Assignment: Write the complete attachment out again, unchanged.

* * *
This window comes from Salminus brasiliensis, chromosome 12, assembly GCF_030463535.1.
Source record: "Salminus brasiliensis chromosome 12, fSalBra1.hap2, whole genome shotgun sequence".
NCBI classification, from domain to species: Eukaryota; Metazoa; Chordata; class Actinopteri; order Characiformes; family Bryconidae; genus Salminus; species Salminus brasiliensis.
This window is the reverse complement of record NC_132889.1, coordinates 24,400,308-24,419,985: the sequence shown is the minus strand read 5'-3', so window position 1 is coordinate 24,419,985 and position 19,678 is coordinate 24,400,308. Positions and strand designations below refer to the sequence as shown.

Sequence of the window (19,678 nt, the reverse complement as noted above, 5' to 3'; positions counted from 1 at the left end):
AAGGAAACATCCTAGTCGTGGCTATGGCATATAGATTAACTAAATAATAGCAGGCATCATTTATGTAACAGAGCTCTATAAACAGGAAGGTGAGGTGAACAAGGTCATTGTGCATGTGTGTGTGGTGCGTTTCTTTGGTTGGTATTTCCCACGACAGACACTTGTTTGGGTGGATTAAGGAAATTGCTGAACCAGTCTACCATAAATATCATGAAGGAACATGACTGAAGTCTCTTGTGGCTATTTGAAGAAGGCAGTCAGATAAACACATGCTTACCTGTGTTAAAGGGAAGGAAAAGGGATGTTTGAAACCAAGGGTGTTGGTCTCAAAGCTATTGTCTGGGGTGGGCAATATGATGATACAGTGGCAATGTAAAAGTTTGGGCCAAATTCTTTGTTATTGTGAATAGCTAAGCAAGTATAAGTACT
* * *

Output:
This window comes from Salminus brasiliensis, chromosome 12, assembly GCF_030463535.1.
Source record: "Salminus brasiliensis chromosome 12, fSalBra1.hap2, whole genome shotgun sequence".
NCBI classification, from domain to species: Eukaryota; Metazoa; Chordata; class Actinopteri; order Characiformes; family Bryconidae; genus Salminus; species Salminus brasiliensis.
This window is the reverse complement of record NC_132889.1, coordinates 24,400,308-24,419,985: the sequence shown is the minus strand read 5'-3', so window position 1 is coordinate 24,419,985 and position 19,678 is coordinate 24,400,308. Positions and strand designations below refer to the sequence as shown.

Sequence of the window (19,678 nt, the reverse complement as noted above, 5' to 3'; positions counted from 1 at the left end):
AAGGAAACATCCTAGTCGTGGCTATGGCATATAGATTAACTAAATAATAGCAGGCATCATTTATGTAACAGAGCTCTATAAACAGGAAGGTGAGGTGAACAAGGTCATTGTGCATGTGTGTGTGGTGCGTTTCTTTGGTTGGTATTTCCCACGACAGACACTTGTTTGGGTGGATTAAGGAAATTGCTGAACCAGTCTACCATAAATATCATGAAGGAACATGACTGAAGTCTCTTGTGGCTATTTGAAGAAGGCAGTCAGATAAACACATGCTTACCTGTGTTAAAGGGAAGGAAAAGGGATGTTTGAAACCAAGGGTGTTGGTCTCAAAGCTATTGTCTGGGGTGGGCAATATGATGATACAGTGGCAATGTAAAAGTTTGGGCCAAATTCTTTGTTATTGTGAATAGCTAAGCAAGTATAAGTACT